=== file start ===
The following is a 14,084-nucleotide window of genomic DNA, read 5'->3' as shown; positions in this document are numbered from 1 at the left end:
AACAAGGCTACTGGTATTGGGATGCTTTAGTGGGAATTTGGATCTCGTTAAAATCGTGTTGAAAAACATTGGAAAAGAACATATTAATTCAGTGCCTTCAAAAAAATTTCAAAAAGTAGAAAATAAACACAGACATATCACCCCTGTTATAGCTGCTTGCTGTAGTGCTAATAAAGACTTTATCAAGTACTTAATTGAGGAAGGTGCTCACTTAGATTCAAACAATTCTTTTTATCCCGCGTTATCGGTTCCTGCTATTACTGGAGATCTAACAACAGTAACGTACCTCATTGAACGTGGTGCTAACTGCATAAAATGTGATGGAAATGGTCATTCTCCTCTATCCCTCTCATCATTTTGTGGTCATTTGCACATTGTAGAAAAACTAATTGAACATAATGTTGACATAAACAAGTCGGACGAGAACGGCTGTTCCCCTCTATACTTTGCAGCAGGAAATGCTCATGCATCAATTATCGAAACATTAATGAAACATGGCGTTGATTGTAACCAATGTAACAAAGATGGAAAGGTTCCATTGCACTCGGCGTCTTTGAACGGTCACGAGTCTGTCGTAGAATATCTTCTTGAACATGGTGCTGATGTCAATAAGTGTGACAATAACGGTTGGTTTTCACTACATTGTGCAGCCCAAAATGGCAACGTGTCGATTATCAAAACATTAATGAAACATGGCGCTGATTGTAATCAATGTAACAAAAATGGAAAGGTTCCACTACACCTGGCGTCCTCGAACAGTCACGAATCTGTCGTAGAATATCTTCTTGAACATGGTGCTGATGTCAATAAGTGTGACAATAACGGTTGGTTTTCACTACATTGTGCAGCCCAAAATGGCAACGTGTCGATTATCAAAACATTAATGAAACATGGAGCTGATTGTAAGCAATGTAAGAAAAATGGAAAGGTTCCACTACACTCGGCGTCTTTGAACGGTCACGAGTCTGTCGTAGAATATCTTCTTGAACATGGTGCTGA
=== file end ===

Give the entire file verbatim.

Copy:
The following is a 14,084-nucleotide window of genomic DNA, read 5'->3' as shown; positions in this document are numbered from 1 at the left end:
AACAAGGCTACTGGTATTGGGATGCTTTAGTGGGAATTTGGATCTCGTTAAAATCGTGTTGAAAAACATTGGAAAAGAACATATTAATTCAGTGCCTTCAAAAAAATTTCAAAAAGTAGAAAATAAACACAGACATATCACCCCTGTTATAGCTGCTTGCTGTAGTGCTAATAAAGACTTTATCAAGTACTTAATTGAGGAAGGTGCTCACTTAGATTCAAACAATTCTTTTTATCCCGCGTTATCGGTTCCTGCTATTACTGGAGATCTAACAACAGTAACGTACCTCATTGAACGTGGTGCTAACTGCATAAAATGTGATGGAAATGGTCATTCTCCTCTATCCCTCTCATCATTTTGTGGTCATTTGCACATTGTAGAAAAACTAATTGAACATAATGTTGACATAAACAAGTCGGACGAGAACGGCTGTTCCCCTCTATACTTTGCAGCAGGAAATGCTCATGCATCAATTATCGAAACATTAATGAAACATGGCGTTGATTGTAACCAATGTAACAAAGATGGAAAGGTTCCATTGCACTCGGCGTCTTTGAACGGTCACGAGTCTGTCGTAGAATATCTTCTTGAACATGGTGCTGATGTCAATAAGTGTGACAATAACGGTTGGTTTTCACTACATTGTGCAGCCCAAAATGGCAACGTGTCGATTATCAAAACATTAATGAAACATGGCGCTGATTGTAATCAATGTAACAAAAATGGAAAGGTTCCACTACACCTGGCGTCCTCGAACAGTCACGAATCTGTCGTAGAATATCTTCTTGAACATGGTGCTGATGTCAATAAGTGTGACAATAACGGTTGGTTTTCACTACATTGTGCAGCCCAAAATGGCAACGTGTCGATTATCAAAACATTAATGAAACATGGAGCTGATTGTAAGCAATGTAAGAAAAATGGAAAGGTTCCACTACACTCGGCGTCTTTGAACGGTCACGAGTCTGTCGTAGAATATCTTCTTGAACATGGTGCTGA